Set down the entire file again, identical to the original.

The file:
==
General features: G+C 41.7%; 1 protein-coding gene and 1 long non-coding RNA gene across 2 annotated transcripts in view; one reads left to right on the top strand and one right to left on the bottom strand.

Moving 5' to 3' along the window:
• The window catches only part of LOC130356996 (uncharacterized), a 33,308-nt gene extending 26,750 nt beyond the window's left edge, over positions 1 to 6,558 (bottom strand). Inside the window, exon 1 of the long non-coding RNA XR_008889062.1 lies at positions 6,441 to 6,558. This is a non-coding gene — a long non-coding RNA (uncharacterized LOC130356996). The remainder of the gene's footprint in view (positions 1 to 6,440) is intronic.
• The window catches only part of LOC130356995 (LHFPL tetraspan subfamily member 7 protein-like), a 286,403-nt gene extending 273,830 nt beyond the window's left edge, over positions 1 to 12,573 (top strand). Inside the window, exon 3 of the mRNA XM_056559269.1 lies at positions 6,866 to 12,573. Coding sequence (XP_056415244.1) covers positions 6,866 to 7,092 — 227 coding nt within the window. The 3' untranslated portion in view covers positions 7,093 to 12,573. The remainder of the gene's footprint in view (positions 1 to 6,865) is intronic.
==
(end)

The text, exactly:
General features: G+C 41.7%; 1 protein-coding gene and 1 long non-coding RNA gene across 2 annotated transcripts in view; one reads left to right on the top strand and one right to left on the bottom strand.

Moving 5' to 3' along the window:
• The window catches only part of LOC130356996 (uncharacterized), a 33,308-nt gene extending 26,750 nt beyond the window's left edge, over positions 1 to 6,558 (bottom strand). Inside the window, exon 1 of the long non-coding RNA XR_008889062.1 lies at positions 6,441 to 6,558. This is a non-coding gene — a long non-coding RNA (uncharacterized LOC130356996). The remainder of the gene's footprint in view (positions 1 to 6,440) is intronic.
• The window catches only part of LOC130356995 (LHFPL tetraspan subfamily member 7 protein-like), a 286,403-nt gene extending 273,830 nt beyond the window's left edge, over positions 1 to 12,573 (top strand). Inside the window, exon 3 of the mRNA XM_056559269.1 lies at positions 6,866 to 12,573. Coding sequence (XP_056415244.1) covers positions 6,866 to 7,092 — 227 coding nt within the window. The 3' untranslated portion in view covers positions 7,093 to 12,573. The remainder of the gene's footprint in view (positions 1 to 6,865) is intronic.